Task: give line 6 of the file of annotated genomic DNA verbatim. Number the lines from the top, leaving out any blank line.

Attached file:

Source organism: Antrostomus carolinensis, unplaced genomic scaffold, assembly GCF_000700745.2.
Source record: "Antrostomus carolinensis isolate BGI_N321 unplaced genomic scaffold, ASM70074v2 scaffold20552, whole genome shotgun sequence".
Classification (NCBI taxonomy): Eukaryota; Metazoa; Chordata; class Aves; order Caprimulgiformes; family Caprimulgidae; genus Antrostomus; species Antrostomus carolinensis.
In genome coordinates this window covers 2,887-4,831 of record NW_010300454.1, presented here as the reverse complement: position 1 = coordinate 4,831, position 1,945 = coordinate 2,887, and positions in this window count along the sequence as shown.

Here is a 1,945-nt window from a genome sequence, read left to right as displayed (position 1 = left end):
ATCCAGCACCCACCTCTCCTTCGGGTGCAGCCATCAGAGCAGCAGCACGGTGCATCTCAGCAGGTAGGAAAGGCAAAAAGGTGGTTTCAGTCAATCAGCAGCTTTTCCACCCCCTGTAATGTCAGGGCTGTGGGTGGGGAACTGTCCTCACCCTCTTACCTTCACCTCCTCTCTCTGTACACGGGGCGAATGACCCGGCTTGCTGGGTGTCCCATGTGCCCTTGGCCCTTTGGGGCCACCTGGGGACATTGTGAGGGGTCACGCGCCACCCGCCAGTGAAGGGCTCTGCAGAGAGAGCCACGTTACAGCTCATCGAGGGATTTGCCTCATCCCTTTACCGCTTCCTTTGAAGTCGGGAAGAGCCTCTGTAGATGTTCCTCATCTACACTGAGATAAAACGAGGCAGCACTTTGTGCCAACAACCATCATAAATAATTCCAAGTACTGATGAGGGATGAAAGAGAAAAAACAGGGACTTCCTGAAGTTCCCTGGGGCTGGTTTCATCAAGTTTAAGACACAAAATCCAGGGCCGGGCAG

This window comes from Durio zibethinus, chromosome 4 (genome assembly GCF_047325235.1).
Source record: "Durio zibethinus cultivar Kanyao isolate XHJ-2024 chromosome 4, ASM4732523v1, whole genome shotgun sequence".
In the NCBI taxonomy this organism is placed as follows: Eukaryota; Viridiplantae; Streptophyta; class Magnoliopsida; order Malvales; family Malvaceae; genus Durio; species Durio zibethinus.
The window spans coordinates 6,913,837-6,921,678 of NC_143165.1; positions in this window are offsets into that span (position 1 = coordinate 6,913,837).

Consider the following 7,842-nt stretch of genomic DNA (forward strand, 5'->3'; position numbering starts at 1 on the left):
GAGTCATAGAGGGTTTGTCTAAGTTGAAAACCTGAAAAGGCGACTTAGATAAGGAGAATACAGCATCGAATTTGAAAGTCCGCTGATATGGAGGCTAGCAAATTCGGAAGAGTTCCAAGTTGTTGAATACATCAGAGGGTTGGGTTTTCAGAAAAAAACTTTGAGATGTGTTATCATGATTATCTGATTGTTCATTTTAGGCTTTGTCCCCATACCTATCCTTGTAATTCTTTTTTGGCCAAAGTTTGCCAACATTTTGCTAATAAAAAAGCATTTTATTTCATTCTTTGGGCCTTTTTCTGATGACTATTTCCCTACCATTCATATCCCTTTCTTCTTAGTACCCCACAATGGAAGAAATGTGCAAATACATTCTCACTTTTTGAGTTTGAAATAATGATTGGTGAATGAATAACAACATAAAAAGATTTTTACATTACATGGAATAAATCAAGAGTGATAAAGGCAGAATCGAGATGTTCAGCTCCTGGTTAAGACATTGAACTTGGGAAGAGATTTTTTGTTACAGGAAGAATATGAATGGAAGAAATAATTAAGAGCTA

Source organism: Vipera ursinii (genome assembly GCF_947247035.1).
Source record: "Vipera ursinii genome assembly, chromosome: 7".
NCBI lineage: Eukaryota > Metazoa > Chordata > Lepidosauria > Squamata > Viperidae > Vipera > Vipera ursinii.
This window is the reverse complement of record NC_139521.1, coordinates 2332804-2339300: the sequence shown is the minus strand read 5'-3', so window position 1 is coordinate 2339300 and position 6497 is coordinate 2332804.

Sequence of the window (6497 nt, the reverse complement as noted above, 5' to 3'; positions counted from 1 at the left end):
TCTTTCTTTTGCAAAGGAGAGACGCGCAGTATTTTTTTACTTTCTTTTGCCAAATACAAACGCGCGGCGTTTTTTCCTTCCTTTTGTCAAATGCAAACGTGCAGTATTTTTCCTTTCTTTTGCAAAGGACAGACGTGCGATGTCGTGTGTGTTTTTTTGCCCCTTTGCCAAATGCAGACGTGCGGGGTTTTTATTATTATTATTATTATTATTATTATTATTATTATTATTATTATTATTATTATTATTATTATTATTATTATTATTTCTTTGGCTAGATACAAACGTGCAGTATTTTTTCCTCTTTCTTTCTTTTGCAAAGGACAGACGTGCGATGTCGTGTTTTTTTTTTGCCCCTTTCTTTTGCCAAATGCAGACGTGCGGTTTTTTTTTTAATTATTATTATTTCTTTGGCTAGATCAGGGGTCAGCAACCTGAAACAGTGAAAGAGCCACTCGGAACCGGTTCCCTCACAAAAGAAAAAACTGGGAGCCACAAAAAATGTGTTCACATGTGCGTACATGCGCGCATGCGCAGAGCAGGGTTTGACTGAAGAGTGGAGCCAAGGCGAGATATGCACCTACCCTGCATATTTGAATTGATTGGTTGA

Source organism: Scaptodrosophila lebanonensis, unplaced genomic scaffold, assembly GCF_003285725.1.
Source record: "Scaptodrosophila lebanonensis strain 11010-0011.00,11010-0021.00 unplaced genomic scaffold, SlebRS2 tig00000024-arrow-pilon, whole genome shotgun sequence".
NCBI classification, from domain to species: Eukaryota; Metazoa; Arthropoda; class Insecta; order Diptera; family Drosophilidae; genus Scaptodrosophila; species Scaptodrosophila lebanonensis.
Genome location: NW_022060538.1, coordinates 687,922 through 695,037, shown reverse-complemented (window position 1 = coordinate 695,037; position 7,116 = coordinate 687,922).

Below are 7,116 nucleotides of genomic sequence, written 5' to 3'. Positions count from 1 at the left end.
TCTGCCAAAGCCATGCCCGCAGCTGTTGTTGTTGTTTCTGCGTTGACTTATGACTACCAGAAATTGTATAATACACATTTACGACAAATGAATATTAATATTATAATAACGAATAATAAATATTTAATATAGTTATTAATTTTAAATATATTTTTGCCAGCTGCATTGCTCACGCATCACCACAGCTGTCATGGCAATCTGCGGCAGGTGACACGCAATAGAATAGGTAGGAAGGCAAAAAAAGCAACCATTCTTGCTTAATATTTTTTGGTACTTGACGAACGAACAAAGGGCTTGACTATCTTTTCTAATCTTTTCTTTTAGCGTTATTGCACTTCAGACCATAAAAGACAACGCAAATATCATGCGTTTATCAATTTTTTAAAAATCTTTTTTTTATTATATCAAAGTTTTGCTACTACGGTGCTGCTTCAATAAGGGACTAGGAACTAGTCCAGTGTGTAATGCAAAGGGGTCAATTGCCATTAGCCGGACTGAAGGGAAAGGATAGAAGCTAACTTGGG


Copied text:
ATCCAGCACCCACCTCTCCTTCGGGTGCAGCCATCAGAGCAGCAGCACGGTGCATCTCAGCAGGTAGGAAAGGCAAAAAGGTGGTTTCAGTCAATCAGCAGCTTTTCCACCCCCTGTAATGTCAGGGCTGTGGGTGGGGAACTGTCCTCACCCTCTTACCTTCACCTCCTCTCTCTGTACACGGGGCGAATGACCCGGCTTGCTGGGTGTCCCATGTGCCCTTGGCCCTTTGGGGCCACCTGGGGACATTGTGAGGGGTCACGCGCCACCCGCCAGTGAAGGGCTCTGCAGAGAGAGCCACGTTACAGCTCATCGAGGGATTTGCCTCATCCCTTTACCGCTTCCTTTGAAGTCGGGAAGAGCCTCTGTAGATGTTCCTCATCTACACTGAGATAAAACGAGGCAGCACTTTGTGCCAACAACCATCATAAATAATTCCAAGTACTGATGAGGGATGAAAGAGAAAAAACAGGGACTTCCTGAAGTTCCCTGGGGCTGGTTTCATCAAGTTTAAGACACAAAATCCAGGGCCGGGCAG